The use of landforms to predict the variability of soil and orange attributes
MetadataShow full item record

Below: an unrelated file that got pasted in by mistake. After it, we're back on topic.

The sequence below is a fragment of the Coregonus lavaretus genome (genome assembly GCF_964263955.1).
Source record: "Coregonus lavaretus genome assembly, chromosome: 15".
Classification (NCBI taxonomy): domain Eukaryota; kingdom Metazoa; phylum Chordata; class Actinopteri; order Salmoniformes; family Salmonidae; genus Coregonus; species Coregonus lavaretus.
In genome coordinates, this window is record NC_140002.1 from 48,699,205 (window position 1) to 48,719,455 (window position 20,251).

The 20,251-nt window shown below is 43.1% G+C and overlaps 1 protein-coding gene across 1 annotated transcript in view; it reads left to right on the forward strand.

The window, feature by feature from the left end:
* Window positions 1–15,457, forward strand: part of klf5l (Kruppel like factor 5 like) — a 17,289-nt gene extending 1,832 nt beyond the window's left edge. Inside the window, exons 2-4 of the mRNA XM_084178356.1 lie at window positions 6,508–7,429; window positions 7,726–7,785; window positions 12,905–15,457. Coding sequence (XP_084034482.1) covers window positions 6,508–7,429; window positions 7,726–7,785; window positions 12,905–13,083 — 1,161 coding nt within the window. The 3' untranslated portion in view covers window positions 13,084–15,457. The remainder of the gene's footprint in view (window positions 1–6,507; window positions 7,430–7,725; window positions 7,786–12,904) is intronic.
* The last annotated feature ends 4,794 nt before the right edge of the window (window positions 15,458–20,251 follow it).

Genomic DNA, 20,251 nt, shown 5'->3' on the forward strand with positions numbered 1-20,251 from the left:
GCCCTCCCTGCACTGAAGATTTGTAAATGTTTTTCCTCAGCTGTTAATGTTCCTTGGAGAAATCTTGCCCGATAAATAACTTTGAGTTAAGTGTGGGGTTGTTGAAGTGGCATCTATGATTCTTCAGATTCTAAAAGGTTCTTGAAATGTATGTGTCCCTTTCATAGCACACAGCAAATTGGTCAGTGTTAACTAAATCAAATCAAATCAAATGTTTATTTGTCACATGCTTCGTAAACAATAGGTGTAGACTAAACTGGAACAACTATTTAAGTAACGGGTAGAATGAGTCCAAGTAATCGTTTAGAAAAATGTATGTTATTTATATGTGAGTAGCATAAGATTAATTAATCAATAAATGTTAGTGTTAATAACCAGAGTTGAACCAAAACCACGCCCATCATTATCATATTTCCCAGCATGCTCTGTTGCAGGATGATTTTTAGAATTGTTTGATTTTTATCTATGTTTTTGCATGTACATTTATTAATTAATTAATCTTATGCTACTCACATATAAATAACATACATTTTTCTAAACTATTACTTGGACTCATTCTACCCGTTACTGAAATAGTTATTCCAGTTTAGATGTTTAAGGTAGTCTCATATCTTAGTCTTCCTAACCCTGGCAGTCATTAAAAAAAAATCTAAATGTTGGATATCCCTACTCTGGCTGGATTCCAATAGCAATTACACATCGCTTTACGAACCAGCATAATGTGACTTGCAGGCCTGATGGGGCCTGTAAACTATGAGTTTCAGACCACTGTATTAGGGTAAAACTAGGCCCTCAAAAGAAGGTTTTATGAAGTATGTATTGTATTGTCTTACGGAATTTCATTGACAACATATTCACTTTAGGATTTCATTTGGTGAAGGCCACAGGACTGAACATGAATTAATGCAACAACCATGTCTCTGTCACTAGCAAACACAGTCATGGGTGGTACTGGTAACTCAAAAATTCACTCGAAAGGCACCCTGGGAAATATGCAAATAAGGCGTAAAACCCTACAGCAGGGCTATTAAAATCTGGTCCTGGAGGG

Relief may be considered an integrating factor that expresses the interaction of various soil and plant attributes. This work aimed to analyze the potential use of landforms to predict the variability of soil and orange attributes. The study area is located in the state of São Paulo, Brazil. The following soil attributes were analyzed: clay content, organic matter content, water content, aggregate stability, macropores, micropores, total pore volume, saturated soil hydraulic conductivity, soil density, and soil resistance to penetration at 0.00-0.20-m depth. The orange attributes analyzed are total soluble solids, total titratable acidity, ratio, production, concentrated juice yield, and fruit size, which were performed in three periods (July, August and September). The soil and fruit data were submitted to descriptive statistical, geostatistical, and canonical correlation (CCA) analyses. The mean soil and fruit attributes were significantly different for the landforms by Tukey's test at 5% probability. The analysis of the geostatistical results showed that the spatial variability of the soil and fruit attributes is influenced by landforms. We point out that the temporal variability of fruit attributes is also influenced by landforms, resulting in different ripening gradients for each of the relief compartments. The first canonical pair explained 77.00% of the attribute variance. The landforms were shown to be efficient in mapping the variability of the soil and orange attributes and contributed to the understanding of the soil-plant system. (C) 2009 Elsevier B.V. All rights reserved.